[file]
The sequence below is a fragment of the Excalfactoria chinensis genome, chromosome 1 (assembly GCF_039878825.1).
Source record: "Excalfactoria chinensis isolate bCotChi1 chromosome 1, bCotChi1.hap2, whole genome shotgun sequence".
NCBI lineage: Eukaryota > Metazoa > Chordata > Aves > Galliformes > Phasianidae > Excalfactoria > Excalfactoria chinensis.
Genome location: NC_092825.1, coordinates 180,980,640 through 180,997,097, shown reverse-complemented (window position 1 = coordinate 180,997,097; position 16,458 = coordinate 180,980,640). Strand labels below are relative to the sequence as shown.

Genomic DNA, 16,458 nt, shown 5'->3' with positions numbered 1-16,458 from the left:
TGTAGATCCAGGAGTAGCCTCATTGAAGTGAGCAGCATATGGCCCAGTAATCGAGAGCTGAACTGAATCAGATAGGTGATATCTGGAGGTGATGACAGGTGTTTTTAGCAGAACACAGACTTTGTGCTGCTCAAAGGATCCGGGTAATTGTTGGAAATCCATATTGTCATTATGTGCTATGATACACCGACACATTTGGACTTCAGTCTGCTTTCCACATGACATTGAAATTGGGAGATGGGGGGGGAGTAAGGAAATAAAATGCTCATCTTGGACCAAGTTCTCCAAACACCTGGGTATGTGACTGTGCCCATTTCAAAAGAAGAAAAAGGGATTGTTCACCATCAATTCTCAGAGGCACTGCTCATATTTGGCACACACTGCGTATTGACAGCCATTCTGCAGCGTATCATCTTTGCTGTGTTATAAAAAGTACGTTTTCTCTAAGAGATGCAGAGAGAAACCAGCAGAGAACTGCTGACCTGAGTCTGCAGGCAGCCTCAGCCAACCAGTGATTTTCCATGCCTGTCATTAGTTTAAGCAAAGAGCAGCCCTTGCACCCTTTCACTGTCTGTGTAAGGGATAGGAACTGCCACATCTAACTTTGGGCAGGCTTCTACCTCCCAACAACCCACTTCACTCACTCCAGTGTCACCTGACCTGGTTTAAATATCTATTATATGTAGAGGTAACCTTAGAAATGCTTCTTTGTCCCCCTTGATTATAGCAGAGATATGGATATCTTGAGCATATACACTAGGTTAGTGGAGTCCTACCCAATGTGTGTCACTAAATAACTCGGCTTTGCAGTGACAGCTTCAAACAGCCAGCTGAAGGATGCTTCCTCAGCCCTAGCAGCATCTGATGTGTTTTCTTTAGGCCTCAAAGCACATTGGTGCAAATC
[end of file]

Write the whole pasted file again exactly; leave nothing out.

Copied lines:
The sequence below is a fragment of the Excalfactoria chinensis genome, chromosome 1 (assembly GCF_039878825.1).
Source record: "Excalfactoria chinensis isolate bCotChi1 chromosome 1, bCotChi1.hap2, whole genome shotgun sequence".
NCBI lineage: Eukaryota > Metazoa > Chordata > Aves > Galliformes > Phasianidae > Excalfactoria > Excalfactoria chinensis.
Genome location: NC_092825.1, coordinates 180,980,640 through 180,997,097, shown reverse-complemented (window position 1 = coordinate 180,997,097; position 16,458 = coordinate 180,980,640). Strand labels below are relative to the sequence as shown.

Genomic DNA, 16,458 nt, shown 5'->3' with positions numbered 1-16,458 from the left:
TGTAGATCCAGGAGTAGCCTCATTGAAGTGAGCAGCATATGGCCCAGTAATCGAGAGCTGAACTGAATCAGATAGGTGATATCTGGAGGTGATGACAGGTGTTTTTAGCAGAACACAGACTTTGTGCTGCTCAAAGGATCCGGGTAATTGTTGGAAATCCATATTGTCATTATGTGCTATGATACACCGACACATTTGGACTTCAGTCTGCTTTCCACATGACATTGAAATTGGGAGATGGGGGGGGAGTAAGGAAATAAAATGCTCATCTTGGACCAAGTTCTCCAAACACCTGGGTATGTGACTGTGCCCATTTCAAAAGAAGAAAAAGGGATTGTTCACCATCAATTCTCAGAGGCACTGCTCATATTTGGCACACACTGCGTATTGACAGCCATTCTGCAGCGTATCATCTTTGCTGTGTTATAAAAAGTACGTTTTCTCTAAGAGATGCAGAGAGAAACCAGCAGAGAACTGCTGACCTGAGTCTGCAGGCAGCCTCAGCCAACCAGTGATTTTCCATGCCTGTCATTAGTTTAAGCAAAGAGCAGCCCTTGCACCCTTTCACTGTCTGTGTAAGGGATAGGAACTGCCACATCTAACTTTGGGCAGGCTTCTACCTCCCAACAACCCACTTCACTCACTCCAGTGTCACCTGACCTGGTTTAAATATCTATTATATGTAGAGGTAACCTTAGAAATGCTTCTTTGTCCCCCTTGATTATAGCAGAGATATGGATATCTTGAGCATATACACTAGGTTAGTGGAGTCCTACCCAATGTGTGTCACTAAATAACTCGGCTTTGCAGTGACAGCTTCAAACAGCCAGCTGAAGGATGCTTCCTCAGCCCTAGCAGCATCTGATGTGTTTTCTTTAGGCCTCAAAGCACATTGGTGCAAATC